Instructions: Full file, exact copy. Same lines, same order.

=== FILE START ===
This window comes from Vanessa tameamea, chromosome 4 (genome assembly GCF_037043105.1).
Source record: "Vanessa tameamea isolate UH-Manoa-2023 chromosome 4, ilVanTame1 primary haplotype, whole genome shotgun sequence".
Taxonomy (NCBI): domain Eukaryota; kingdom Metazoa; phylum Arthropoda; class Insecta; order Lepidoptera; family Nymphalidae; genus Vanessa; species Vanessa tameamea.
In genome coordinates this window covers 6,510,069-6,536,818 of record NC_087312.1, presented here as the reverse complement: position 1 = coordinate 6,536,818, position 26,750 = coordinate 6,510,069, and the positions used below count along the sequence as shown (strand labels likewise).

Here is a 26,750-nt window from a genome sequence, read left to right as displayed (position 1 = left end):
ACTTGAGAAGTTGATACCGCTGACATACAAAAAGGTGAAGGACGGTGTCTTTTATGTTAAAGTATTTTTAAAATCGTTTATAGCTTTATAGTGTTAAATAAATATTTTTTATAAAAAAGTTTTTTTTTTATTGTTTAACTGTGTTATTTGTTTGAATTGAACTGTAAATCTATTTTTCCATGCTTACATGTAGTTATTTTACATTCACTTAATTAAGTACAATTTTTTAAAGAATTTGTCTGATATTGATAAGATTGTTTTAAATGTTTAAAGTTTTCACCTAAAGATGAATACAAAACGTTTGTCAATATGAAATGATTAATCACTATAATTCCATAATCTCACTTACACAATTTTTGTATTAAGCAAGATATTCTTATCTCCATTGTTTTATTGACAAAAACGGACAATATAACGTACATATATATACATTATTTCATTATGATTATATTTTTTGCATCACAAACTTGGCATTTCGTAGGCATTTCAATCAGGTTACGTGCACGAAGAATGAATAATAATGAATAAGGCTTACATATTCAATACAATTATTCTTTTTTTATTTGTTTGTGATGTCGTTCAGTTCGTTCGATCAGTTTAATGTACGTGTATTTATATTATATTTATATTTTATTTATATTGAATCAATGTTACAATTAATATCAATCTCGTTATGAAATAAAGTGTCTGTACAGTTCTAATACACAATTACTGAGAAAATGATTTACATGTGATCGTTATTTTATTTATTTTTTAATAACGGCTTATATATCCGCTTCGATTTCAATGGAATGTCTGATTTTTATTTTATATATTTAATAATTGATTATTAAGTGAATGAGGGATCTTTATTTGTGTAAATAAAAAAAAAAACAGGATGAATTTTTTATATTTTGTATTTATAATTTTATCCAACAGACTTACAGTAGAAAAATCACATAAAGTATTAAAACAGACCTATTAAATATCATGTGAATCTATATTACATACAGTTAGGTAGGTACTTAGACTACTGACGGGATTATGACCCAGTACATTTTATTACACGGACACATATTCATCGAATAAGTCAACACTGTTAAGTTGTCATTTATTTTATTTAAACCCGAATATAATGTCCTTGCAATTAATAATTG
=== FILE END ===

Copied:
This window comes from Vanessa tameamea, chromosome 4 (genome assembly GCF_037043105.1).
Source record: "Vanessa tameamea isolate UH-Manoa-2023 chromosome 4, ilVanTame1 primary haplotype, whole genome shotgun sequence".
Taxonomy (NCBI): domain Eukaryota; kingdom Metazoa; phylum Arthropoda; class Insecta; order Lepidoptera; family Nymphalidae; genus Vanessa; species Vanessa tameamea.
In genome coordinates this window covers 6,510,069-6,536,818 of record NC_087312.1, presented here as the reverse complement: position 1 = coordinate 6,536,818, position 26,750 = coordinate 6,510,069, and the positions used below count along the sequence as shown (strand labels likewise).

Here is a 26,750-nt window from a genome sequence, read left to right as displayed (position 1 = left end):
ACTTGAGAAGTTGATACCGCTGACATACAAAAAGGTGAAGGACGGTGTCTTTTATGTTAAAGTATTTTTAAAATCGTTTATAGCTTTATAGTGTTAAATAAATATTTTTTATAAAAAAGTTTTTTTTTTATTGTTTAACTGTGTTATTTGTTTGAATTGAACTGTAAATCTATTTTTCCATGCTTACATGTAGTTATTTTACATTCACTTAATTAAGTACAATTTTTTAAAGAATTTGTCTGATATTGATAAGATTGTTTTAAATGTTTAAAGTTTTCACCTAAAGATGAATACAAAACGTTTGTCAATATGAAATGATTAATCACTATAATTCCATAATCTCACTTACACAATTTTTGTATTAAGCAAGATATTCTTATCTCCATTGTTTTATTGACAAAAACGGACAATATAACGTACATATATATACATTATTTCATTATGATTATATTTTTTGCATCACAAACTTGGCATTTCGTAGGCATTTCAATCAGGTTACGTGCACGAAGAATGAATAATAATGAATAAGGCTTACATATTCAATACAATTATTCTTTTTTTATTTGTTTGTGATGTCGTTCAGTTCGTTCGATCAGTTTAATGTACGTGTATTTATATTATATTTATATTTTATTTATATTGAATCAATGTTACAATTAATATCAATCTCGTTATGAAATAAAGTGTCTGTACAGTTCTAATACACAATTACTGAGAAAATGATTTACATGTGATCGTTATTTTATTTATTTTTTAATAACGGCTTATATATCCGCTTCGATTTCAATGGAATGTCTGATTTTTATTTTATATATTTAATAATTGATTATTAAGTGAATGAGGGATCTTTATTTGTGTAAATAAAAAAAAAAACAGGATGAATTTTTTATATTTTGTATTTATAATTTTATCCAACAGACTTACAGTAGAAAAATCACATAAAGTATTAAAACAGACCTATTAAATATCATGTGAATCTATATTACATACAGTTAGGTAGGTACTTAGACTACTGACGGGATTATGACCCAGTACATTTTATTACACGGACACATATTCATCGAATAAGTCAACACTGTTAAGTTGTCATTTATTTTATTTAAACCCGAATATAATGTCCTTGCAATTAATAATTG